Iinvite you to think about something for a moment. How would Readers Digest handle condensing a list of the “Top Ten” of anything? Well, ten is ten, even for Readers Digest. Readers Digest, however, has shifted the model. The venerable publishing company that brought you the fifty-page condensed version of War and Peace has outdone itself by condensing 1,000 years of human development into The Top Ten of Everything 2000 (Russell Ash, The Readers Digest Association [Canada] Ltd., 288 pages, $29.
Aiko’S Flowers
by Rui Umezawa

Tundra Books
24 pages $16.99
ISBN: 0887764657
Popol Vuh, Or The Sacred Book Of The Maya
by Victor Montejo

96 pages $19.95
ISBN: 088899334X
Who Wants Rocks?
by Michael Arvaarluk

Annick Books
24 pages $17.95
ISBN: 1550375881
Book Review
Children’S Books
by Mariella Bertelli
Canadian children’s books are outstanding tools for crossing cultural boundaries and helping young readers explore the riches of our multicultural society. This fall, three new picture books explore the cultures of the Mayans, Canada’s North, and ancient Japan. Publishing Latin American stories is integral to Groundwood’s mission, and with Popol Vuh they share with us an ancient text created by the Mayans.
Globalization And Culture
by John Tomlinson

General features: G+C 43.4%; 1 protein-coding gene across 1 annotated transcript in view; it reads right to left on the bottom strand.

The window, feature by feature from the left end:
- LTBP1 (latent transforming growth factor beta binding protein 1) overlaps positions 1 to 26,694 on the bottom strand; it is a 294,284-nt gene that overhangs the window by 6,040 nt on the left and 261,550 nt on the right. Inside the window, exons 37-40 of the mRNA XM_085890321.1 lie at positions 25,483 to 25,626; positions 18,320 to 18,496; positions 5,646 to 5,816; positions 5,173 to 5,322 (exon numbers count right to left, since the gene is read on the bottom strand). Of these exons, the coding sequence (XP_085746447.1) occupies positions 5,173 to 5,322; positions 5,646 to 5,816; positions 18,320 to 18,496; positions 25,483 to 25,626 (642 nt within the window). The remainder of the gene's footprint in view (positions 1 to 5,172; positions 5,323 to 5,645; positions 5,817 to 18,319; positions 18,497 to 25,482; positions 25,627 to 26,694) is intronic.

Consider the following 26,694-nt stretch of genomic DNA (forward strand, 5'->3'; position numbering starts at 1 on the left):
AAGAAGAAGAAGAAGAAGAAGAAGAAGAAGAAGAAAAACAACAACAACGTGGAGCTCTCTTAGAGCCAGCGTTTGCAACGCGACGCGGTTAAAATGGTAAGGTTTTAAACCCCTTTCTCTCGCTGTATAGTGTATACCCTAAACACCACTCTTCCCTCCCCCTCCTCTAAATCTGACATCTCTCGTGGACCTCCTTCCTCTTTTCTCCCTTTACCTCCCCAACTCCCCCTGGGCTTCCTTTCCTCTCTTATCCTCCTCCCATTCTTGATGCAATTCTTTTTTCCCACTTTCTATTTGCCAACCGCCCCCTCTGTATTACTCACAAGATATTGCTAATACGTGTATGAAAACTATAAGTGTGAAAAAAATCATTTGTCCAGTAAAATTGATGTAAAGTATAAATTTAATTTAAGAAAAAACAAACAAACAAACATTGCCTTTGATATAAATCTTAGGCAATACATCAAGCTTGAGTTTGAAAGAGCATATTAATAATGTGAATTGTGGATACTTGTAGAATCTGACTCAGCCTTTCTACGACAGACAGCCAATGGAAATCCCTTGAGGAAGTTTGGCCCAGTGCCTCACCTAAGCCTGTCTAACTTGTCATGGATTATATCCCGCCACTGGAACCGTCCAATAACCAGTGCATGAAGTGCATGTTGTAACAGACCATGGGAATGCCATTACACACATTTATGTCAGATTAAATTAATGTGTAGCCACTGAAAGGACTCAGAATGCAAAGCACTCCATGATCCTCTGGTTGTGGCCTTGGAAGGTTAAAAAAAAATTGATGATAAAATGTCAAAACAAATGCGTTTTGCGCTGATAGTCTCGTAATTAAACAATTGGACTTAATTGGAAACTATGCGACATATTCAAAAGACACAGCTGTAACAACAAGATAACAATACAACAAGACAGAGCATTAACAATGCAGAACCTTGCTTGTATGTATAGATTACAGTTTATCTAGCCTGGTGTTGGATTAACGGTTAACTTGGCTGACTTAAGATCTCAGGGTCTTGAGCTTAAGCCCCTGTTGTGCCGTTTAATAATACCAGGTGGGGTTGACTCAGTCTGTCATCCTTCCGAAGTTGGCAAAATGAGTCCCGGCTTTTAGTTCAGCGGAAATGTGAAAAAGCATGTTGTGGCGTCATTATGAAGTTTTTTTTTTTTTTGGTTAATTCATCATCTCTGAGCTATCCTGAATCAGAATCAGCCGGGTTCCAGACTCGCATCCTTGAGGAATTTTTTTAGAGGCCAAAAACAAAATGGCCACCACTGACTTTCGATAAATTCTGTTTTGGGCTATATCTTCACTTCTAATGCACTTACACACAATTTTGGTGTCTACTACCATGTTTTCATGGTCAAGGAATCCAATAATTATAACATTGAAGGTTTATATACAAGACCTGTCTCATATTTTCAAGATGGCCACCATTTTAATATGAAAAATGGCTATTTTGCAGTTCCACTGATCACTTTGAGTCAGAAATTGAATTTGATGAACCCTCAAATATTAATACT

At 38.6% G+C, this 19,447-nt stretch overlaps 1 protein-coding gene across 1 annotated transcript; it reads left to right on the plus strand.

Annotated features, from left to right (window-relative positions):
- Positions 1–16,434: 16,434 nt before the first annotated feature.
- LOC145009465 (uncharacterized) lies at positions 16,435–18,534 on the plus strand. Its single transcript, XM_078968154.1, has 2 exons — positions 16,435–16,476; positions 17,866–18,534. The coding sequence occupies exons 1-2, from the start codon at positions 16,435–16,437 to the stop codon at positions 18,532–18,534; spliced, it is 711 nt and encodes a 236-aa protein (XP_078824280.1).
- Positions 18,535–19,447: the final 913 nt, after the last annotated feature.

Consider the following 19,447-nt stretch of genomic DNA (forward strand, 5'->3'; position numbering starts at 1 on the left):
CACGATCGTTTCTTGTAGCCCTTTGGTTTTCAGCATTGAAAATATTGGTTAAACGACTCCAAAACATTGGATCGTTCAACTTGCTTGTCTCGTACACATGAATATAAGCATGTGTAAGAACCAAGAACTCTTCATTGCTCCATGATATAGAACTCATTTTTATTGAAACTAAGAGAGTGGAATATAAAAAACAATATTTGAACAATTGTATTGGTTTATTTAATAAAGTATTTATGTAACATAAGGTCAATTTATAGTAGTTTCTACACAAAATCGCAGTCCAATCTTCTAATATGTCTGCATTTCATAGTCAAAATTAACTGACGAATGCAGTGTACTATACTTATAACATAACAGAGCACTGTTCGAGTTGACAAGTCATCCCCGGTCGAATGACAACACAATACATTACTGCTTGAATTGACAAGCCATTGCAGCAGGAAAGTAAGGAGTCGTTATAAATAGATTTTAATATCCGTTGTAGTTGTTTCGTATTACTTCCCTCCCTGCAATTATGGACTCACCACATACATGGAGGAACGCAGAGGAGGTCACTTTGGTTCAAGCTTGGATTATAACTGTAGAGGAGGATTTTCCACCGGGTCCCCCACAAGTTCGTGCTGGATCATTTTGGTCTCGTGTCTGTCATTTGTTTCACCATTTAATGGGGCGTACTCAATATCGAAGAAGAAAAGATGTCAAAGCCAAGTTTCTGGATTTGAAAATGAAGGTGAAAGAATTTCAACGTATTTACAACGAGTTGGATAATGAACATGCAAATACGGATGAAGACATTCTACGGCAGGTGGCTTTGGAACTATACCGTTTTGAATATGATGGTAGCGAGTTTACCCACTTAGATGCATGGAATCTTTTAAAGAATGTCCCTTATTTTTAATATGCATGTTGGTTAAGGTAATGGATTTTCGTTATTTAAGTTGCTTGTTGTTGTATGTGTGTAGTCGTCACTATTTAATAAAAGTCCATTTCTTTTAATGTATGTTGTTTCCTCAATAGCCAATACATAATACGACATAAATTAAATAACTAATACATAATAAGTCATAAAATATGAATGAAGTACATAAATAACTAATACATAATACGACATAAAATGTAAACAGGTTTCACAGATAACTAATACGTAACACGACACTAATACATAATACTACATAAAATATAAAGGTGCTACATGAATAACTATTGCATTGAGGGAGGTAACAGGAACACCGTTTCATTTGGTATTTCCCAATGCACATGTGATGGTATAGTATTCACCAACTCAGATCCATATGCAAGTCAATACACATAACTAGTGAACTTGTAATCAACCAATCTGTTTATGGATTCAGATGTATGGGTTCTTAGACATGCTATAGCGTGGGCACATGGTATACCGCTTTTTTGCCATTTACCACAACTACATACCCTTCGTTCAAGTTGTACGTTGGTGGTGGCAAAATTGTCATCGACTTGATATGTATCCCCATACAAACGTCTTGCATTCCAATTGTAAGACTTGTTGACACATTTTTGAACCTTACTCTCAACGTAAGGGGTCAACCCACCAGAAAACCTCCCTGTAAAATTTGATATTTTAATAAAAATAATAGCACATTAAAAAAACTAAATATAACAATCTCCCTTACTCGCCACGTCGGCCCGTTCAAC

University Of C
238 pages $32.5
ISBN: 0226807681
From Plato to NATO
by David Gress,

624 pages TC
ISBN: 0684827891
Globalization & the Meaning of Canadian Life
by William Watson,

314 pages CT
ISBN: 0802042201
Book Review
Barbarians Of The New World Order
by Robert Sibley
One of the more significant legacies of the Enlightenment is the belief that a universal community of humankind is a goal with great moral purpose. This vision shaped the emancipatory impulses of both liberalism and Marxism, each of which has been committed in their unique ways to delivering a universal cosmopolitan order
Canoeing Book
by James Raffan,

pages TC
ISBN: 0002557304
Ancient Land, Ancient Sky
by P. Bor McFarlane,

pages TC
ISBN: 0676971474
The Canoe In Canadian Cultures
by John Jennings And Bruce W. Hodgin

Natural Heritage
300 pages $24.95
ISBN: 1896219489
Book Review
Canonizing Canada’S Canoe
by Brian Brett